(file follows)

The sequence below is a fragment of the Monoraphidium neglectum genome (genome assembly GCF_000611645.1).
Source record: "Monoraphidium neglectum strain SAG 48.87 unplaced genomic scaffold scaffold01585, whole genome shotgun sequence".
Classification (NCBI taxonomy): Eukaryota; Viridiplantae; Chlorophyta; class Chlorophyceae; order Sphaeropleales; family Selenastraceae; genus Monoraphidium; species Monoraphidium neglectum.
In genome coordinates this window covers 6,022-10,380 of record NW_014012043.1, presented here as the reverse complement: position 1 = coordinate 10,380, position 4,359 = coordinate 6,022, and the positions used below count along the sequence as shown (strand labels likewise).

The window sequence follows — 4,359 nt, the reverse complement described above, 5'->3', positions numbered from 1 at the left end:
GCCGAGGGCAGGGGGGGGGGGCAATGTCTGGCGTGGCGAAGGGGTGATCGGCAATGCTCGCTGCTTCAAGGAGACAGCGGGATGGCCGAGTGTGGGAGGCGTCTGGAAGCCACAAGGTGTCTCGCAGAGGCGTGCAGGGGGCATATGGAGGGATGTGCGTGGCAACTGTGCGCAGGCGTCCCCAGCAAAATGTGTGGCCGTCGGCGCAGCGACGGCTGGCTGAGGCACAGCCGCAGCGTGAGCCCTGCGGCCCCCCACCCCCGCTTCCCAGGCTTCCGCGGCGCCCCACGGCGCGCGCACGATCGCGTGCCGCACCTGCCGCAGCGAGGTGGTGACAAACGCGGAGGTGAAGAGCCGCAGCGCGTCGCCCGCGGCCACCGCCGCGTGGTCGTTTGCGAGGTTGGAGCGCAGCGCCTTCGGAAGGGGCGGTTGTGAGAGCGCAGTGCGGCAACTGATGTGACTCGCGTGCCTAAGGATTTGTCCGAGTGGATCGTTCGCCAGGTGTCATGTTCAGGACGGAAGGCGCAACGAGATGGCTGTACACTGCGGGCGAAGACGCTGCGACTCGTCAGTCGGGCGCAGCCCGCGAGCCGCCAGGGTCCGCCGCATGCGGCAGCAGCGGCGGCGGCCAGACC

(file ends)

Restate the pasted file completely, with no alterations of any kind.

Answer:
The sequence below is a fragment of the Monoraphidium neglectum genome (genome assembly GCF_000611645.1).
Source record: "Monoraphidium neglectum strain SAG 48.87 unplaced genomic scaffold scaffold01585, whole genome shotgun sequence".
Classification (NCBI taxonomy): Eukaryota; Viridiplantae; Chlorophyta; class Chlorophyceae; order Sphaeropleales; family Selenastraceae; genus Monoraphidium; species Monoraphidium neglectum.
In genome coordinates this window covers 6,022-10,380 of record NW_014012043.1, presented here as the reverse complement: position 1 = coordinate 10,380, position 4,359 = coordinate 6,022, and the positions used below count along the sequence as shown (strand labels likewise).

The window sequence follows — 4,359 nt, the reverse complement described above, 5'->3', positions numbered from 1 at the left end:
GCCGAGGGCAGGGGGGGGGGGCAATGTCTGGCGTGGCGAAGGGGTGATCGGCAATGCTCGCTGCTTCAAGGAGACAGCGGGATGGCCGAGTGTGGGAGGCGTCTGGAAGCCACAAGGTGTCTCGCAGAGGCGTGCAGGGGGCATATGGAGGGATGTGCGTGGCAACTGTGCGCAGGCGTCCCCAGCAAAATGTGTGGCCGTCGGCGCAGCGACGGCTGGCTGAGGCACAGCCGCAGCGTGAGCCCTGCGGCCCCCCACCCCCGCTTCCCAGGCTTCCGCGGCGCCCCACGGCGCGCGCACGATCGCGTGCCGCACCTGCCGCAGCGAGGTGGTGACAAACGCGGAGGTGAAGAGCCGCAGCGCGTCGCCCGCGGCCACCGCCGCGTGGTCGTTTGCGAGGTTGGAGCGCAGCGCCTTCGGAAGGGGCGGTTGTGAGAGCGCAGTGCGGCAACTGATGTGACTCGCGTGCCTAAGGATTTGTCCGAGTGGATCGTTCGCCAGGTGTCATGTTCAGGACGGAAGGCGCAACGAGATGGCTGTACACTGCGGGCGAAGACGCTGCGACTCGTCAGTCGGGCGCAGCCCGCGAGCCGCCAGGGTCCGCCGCATGCGGCAGCAGCGGCGGCGGCCAGACC